e-Governance, mobile wallets, cashless transactions through internet, and banking infrastructure are likely to reduce the menace of corruption and exploitation. Animal husbandry, dairy farming, poultry, fisheries, and aquaculture will get linked with new agribusiness models, that usher in an era of inclusive growth, through PPP’s, FPOs and KVKs, thereby, giving a boost to productivity, disposable incomes and increased spread of services into travel, entertainment, healthcare, insurance, banking, tourism, retail, and industry. A robust GST and taxation regime, operated through technology, Aadhaar, and e-Governance, will result in increased tax base, revenues, investments, and consumption of goods and services – the essential requirements of economic multipliers, that are poised to propel India to +8-9 percent GDP in the future years. Spread of electricity to villages, record food and milk production; LPG connections; and “Make in India” impact, are factors, that cumulatively are likely to generate employment, especially in small towns, thus encouraging reverse migration. Digital transformation is forcing everyone to change, the way future living will emerge, riding on a wave of political stability and a whole new set of aspirational surges.

Such economic, technological, and social reforms, all managed through political focus, are bound to result in “Imminent changes” for all sections of society. Women, especially from rural areas, will see more and more empowerment, and opportunity to raise their head and demand employment, products, and a more meaningful place, in family and society. Hitherto their contribution to nation building was minimal; in the future their contribution to income generation, adoption of new social order, and becoming significant players in Services, Retail, and Agribusinesses, will inevitably add to national growth. Women from semi urban and urban areas, are already playing leadership roles, in participating in diverse sectors and carving their place in the world. They will want a place on the driving seat.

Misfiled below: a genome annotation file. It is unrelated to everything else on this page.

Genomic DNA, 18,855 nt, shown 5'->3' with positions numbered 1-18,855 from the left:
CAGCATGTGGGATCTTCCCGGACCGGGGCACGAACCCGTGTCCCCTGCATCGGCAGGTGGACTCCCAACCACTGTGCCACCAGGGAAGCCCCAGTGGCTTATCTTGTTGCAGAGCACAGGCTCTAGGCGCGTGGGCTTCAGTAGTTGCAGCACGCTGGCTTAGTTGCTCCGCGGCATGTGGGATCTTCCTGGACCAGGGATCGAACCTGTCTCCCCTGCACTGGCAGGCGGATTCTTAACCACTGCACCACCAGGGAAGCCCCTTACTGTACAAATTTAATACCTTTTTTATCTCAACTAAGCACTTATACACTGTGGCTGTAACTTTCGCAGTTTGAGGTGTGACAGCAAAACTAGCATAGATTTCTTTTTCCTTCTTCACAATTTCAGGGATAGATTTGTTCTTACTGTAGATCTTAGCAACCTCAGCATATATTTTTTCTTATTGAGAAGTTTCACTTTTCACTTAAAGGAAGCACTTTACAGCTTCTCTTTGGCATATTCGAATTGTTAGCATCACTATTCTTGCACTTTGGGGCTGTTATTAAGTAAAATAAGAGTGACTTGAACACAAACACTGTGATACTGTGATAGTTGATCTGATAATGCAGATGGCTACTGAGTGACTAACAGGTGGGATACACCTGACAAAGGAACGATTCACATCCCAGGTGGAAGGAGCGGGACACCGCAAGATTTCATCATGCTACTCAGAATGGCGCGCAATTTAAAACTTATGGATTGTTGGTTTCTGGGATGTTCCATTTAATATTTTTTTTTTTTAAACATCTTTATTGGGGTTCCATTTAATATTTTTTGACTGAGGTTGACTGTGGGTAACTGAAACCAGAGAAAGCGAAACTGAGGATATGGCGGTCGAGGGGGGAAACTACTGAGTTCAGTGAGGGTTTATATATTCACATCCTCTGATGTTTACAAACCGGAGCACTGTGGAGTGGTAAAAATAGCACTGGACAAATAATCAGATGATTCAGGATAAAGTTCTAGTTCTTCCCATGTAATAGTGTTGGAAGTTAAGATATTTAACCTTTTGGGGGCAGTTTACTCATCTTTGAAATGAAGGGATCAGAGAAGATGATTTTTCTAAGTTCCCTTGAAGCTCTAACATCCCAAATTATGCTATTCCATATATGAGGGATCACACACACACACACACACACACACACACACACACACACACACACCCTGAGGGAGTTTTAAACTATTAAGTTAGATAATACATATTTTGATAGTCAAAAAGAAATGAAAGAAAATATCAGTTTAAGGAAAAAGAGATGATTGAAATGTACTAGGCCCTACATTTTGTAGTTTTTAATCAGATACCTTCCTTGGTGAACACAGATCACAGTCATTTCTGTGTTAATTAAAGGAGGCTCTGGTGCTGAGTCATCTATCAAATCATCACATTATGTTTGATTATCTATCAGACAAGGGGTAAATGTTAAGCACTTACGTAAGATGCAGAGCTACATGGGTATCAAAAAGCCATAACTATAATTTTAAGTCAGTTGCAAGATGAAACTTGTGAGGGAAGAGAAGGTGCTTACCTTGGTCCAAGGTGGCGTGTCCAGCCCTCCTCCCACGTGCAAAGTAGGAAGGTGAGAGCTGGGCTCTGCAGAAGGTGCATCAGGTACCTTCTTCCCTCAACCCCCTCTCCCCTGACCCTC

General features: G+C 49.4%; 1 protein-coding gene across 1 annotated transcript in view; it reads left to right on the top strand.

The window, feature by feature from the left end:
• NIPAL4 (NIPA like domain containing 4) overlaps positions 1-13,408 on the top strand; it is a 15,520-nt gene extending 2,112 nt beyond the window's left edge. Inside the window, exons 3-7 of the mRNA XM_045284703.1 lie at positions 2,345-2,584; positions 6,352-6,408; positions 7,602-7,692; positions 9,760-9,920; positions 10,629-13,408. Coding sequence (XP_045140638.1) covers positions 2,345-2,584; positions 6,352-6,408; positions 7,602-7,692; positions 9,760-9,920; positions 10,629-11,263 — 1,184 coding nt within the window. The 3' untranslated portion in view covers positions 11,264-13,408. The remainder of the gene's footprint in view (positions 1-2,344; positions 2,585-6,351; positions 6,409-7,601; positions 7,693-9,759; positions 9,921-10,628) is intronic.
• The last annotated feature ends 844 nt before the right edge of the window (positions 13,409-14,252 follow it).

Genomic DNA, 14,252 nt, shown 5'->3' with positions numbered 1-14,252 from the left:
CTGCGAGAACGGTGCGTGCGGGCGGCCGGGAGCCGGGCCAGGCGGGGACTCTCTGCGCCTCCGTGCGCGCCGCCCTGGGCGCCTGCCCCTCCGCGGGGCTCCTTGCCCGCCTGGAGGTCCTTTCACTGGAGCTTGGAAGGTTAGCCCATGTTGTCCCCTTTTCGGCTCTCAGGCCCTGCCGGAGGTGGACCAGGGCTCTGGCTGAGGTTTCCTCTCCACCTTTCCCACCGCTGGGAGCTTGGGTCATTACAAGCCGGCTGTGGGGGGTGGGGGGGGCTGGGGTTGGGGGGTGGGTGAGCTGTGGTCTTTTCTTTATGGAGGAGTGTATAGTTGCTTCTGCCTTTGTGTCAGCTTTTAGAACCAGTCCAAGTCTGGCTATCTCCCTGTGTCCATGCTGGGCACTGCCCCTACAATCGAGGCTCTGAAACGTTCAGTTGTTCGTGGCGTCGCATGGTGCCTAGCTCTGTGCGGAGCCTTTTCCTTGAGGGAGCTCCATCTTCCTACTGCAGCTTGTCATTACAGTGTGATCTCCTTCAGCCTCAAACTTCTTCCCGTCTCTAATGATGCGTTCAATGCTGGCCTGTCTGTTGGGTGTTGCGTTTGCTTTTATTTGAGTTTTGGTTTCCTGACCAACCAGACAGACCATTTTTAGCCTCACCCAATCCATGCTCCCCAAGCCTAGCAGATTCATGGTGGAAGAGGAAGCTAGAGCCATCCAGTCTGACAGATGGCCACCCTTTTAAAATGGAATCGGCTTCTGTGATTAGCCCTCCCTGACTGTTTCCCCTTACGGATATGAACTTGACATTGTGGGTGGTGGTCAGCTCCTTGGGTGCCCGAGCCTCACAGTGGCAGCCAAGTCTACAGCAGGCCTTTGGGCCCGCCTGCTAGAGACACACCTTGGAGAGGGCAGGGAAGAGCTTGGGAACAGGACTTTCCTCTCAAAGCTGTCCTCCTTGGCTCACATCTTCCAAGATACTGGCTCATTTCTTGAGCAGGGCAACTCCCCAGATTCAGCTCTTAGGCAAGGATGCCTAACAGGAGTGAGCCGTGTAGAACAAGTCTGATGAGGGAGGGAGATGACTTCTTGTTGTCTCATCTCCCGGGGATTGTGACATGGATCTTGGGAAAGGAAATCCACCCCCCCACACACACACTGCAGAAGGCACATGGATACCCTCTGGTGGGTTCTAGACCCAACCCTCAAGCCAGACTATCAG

Agriculture will see technological impact, higher exports of fruits and vegetables, more GM crops, new vertical farms and a whole new emerging way to produce and package food. Agribusiness start-ups are the new beacons of change.

Smart cities, towns and villages, as they stabilise, will open up exposure of the youth, to contemporary lifestyles, better health, and layers of different thinking and outlook towards domestic and global issues. The acceptance of India by the world, as an emerging economic super power, will enable vastly increased levels of economic growth and social development. The youth, now educated, will gradually have a different mindset, and demand quality and leadership, to satisfy their aspirations.

Indeed, there are winds of imminent change. India and Indians have come a long way from being a country of servants being ruled; their finest hour is ‘now’; their future, verily in their palms. How we, as a vast diverse nation, learn to weave these changes into a tapestry, that gives us happiness, health and safeguards our culture, traditions and values, will be challenges galore! Surely, we must take pride when we call ourselves “Indians” and keep our heads high, and let the world, for a change, die of envy!

(Prof. Chander Sabharwal is the Managing Director of ISK Biosciences India. Prof. Sabharwal holds over a 5-decade long professional journey in the agrochemical industry; from molecularisation to product development to bringing into the farmers’ fields. Prof. Sabharwal has also been teaching at Institute of Management Technology, Ghaziabad and Amity Business School. Views expressed in the article are author’s own.)

Copyright: Chander Sabharwal